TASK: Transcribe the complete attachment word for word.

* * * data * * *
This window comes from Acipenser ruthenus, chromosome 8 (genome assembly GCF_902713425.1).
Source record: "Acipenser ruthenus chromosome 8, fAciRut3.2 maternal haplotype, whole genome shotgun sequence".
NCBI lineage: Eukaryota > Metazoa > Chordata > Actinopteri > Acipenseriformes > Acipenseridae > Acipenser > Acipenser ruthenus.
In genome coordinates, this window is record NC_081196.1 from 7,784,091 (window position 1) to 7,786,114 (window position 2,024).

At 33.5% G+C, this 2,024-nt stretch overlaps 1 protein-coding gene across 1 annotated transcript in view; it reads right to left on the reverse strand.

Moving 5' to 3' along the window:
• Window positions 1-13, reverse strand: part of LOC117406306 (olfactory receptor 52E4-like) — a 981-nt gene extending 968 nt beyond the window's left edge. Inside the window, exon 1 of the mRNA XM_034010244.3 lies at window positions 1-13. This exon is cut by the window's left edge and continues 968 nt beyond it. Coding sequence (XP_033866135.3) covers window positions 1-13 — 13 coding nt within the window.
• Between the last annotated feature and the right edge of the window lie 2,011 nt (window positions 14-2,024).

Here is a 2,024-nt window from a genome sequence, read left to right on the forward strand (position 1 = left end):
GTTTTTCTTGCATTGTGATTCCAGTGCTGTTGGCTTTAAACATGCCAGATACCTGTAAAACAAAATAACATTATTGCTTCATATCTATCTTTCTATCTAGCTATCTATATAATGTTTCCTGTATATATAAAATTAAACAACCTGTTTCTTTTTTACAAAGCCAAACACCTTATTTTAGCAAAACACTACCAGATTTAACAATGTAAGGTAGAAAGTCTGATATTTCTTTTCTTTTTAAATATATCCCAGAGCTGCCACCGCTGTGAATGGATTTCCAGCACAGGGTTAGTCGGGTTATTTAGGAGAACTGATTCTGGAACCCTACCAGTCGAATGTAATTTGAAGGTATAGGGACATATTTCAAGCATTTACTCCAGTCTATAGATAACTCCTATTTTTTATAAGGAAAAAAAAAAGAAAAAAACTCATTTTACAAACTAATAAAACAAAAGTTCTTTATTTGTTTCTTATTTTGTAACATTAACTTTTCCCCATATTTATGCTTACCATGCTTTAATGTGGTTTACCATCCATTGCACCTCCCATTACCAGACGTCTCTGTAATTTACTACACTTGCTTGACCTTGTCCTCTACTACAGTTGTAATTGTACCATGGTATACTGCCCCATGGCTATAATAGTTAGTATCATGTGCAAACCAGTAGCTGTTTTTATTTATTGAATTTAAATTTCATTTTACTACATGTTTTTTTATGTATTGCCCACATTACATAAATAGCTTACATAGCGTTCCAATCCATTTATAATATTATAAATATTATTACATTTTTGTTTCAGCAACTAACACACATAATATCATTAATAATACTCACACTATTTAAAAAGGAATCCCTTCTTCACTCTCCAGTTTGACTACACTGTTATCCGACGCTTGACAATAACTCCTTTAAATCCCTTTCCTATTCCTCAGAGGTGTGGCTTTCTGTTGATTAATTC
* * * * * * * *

This window comes from Acipenser ruthenus, chromosome 8 (genome assembly GCF_902713425.1).
Source record: "Acipenser ruthenus chromosome 8, fAciRut3.2 maternal haplotype, whole genome shotgun sequence".
NCBI lineage: Eukaryota > Metazoa > Chordata > Actinopteri > Acipenseriformes > Acipenseridae > Acipenser > Acipenser ruthenus.
In genome coordinates, this window is record NC_081196.1 from 7,784,091 (window position 1) to 7,786,114 (window position 2,024).

At 33.5% G+C, this 2,024-nt stretch overlaps 1 protein-coding gene across 1 annotated transcript in view; it reads right to left on the reverse strand.

Moving 5' to 3' along the window:
• Window positions 1-13, reverse strand: part of LOC117406306 (olfactory receptor 52E4-like) — a 981-nt gene extending 968 nt beyond the window's left edge. Inside the window, exon 1 of the mRNA XM_034010244.3 lies at window positions 1-13. This exon is cut by the window's left edge and continues 968 nt beyond it. Coding sequence (XP_033866135.3) covers window positions 1-13 — 13 coding nt within the window.
• Between the last annotated feature and the right edge of the window lie 2,011 nt (window positions 14-2,024).

Here is a 2,024-nt window from a genome sequence, read left to right on the forward strand (position 1 = left end):
GTTTTTCTTGCATTGTGATTCCAGTGCTGTTGGCTTTAAACATGCCAGATACCTGTAAAACAAAATAACATTATTGCTTCATATCTATCTTTCTATCTAGCTATCTATATAATGTTTCCTGTATATATAAAATTAAACAACCTGTTTCTTTTTTACAAAGCCAAACACCTTATTTTAGCAAAACACTACCAGATTTAACAATGTAAGGTAGAAAGTCTGATATTTCTTTTCTTTTTAAATATATCCCAGAGCTGCCACCGCTGTGAATGGATTTCCAGCACAGGGTTAGTCGGGTTATTTAGGAGAACTGATTCTGGAACCCTACCAGTCGAATGTAATTTGAAGGTATAGGGACATATTTCAAGCATTTACTCCAGTCTATAGATAACTCCTATTTTTTATAAGGAAAAAAAAAAGAAAAAAACTCATTTTACAAACTAATAAAACAAAAGTTCTTTATTTGTTTCTTATTTTGTAACATTAACTTTTCCCCATATTTATGCTTACCATGCTTTAATGTGGTTTACCATCCATTGCACCTCCCATTACCAGACGTCTCTGTAATTTACTACACTTGCTTGACCTTGTCCTCTACTACAGTTGTAATTGTACCATGGTATACTGCCCCATGGCTATAATAGTTAGTATCATGTGCAAACCAGTAGCTGTTTTTATTTATTGAATTTAAATTTCATTTTACTACATGTTTTTTTATGTATTGCCCACATTACATAAATAGCTTACATAGCGTTCCAATCCATTTATAATATTATAAATATTATTACATTTTTGTTTCAGCAACTAACACACATAATATCATTAATAATACTCACACTATTTAAAAAGGAATCCCTTCTTCACTCTCCAGTTTGACTACACTGTTATCCGACGCTTGACAATAACTCCTTTAAATCCCTTTCCTATTCCTCAGAGGTGTGGCTTTCTGTTGATTAATTC